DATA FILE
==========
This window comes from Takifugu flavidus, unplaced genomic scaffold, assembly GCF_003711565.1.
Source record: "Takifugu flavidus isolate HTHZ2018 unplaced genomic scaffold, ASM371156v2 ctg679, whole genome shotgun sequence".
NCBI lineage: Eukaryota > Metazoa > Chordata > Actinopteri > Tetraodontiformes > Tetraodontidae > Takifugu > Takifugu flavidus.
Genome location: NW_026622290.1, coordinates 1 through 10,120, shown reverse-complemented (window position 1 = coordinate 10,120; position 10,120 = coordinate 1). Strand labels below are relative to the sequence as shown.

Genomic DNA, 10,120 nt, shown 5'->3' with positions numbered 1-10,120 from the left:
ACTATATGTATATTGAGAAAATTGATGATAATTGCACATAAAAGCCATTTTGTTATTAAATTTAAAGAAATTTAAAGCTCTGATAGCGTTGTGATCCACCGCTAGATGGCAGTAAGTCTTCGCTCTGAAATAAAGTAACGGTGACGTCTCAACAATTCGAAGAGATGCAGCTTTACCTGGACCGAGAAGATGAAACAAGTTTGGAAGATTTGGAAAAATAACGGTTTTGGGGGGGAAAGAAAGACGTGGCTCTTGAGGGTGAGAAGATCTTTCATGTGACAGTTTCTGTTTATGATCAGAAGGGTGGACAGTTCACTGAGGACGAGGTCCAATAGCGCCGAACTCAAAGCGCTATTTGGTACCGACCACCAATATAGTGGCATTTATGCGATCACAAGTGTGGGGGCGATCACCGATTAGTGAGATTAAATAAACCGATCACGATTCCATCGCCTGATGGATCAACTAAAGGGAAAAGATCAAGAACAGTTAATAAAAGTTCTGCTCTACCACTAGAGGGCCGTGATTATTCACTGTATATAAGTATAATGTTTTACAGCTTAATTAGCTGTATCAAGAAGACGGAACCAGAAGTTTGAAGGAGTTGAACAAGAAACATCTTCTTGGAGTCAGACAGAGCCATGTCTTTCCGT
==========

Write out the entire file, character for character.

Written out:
This window comes from Takifugu flavidus, unplaced genomic scaffold, assembly GCF_003711565.1.
Source record: "Takifugu flavidus isolate HTHZ2018 unplaced genomic scaffold, ASM371156v2 ctg679, whole genome shotgun sequence".
NCBI lineage: Eukaryota > Metazoa > Chordata > Actinopteri > Tetraodontiformes > Tetraodontidae > Takifugu > Takifugu flavidus.
Genome location: NW_026622290.1, coordinates 1 through 10,120, shown reverse-complemented (window position 1 = coordinate 10,120; position 10,120 = coordinate 1). Strand labels below are relative to the sequence as shown.

Genomic DNA, 10,120 nt, shown 5'->3' with positions numbered 1-10,120 from the left:
ACTATATGTATATTGAGAAAATTGATGATAATTGCACATAAAAGCCATTTTGTTATTAAATTTAAAGAAATTTAAAGCTCTGATAGCGTTGTGATCCACCGCTAGATGGCAGTAAGTCTTCGCTCTGAAATAAAGTAACGGTGACGTCTCAACAATTCGAAGAGATGCAGCTTTACCTGGACCGAGAAGATGAAACAAGTTTGGAAGATTTGGAAAAATAACGGTTTTGGGGGGGAAAGAAAGACGTGGCTCTTGAGGGTGAGAAGATCTTTCATGTGACAGTTTCTGTTTATGATCAGAAGGGTGGACAGTTCACTGAGGACGAGGTCCAATAGCGCCGAACTCAAAGCGCTATTTGGTACCGACCACCAATATAGTGGCATTTATGCGATCACAAGTGTGGGGGCGATCACCGATTAGTGAGATTAAATAAACCGATCACGATTCCATCGCCTGATGGATCAACTAAAGGGAAAAGATCAAGAACAGTTAATAAAAGTTCTGCTCTACCACTAGAGGGCCGTGATTATTCACTGTATATAAGTATAATGTTTTACAGCTTAATTAGCTGTATCAAGAAGACGGAACCAGAAGTTTGAAGGAGTTGAACAAGAAACATCTTCTTGGAGTCAGACAGAGCCATGTCTTTCCGT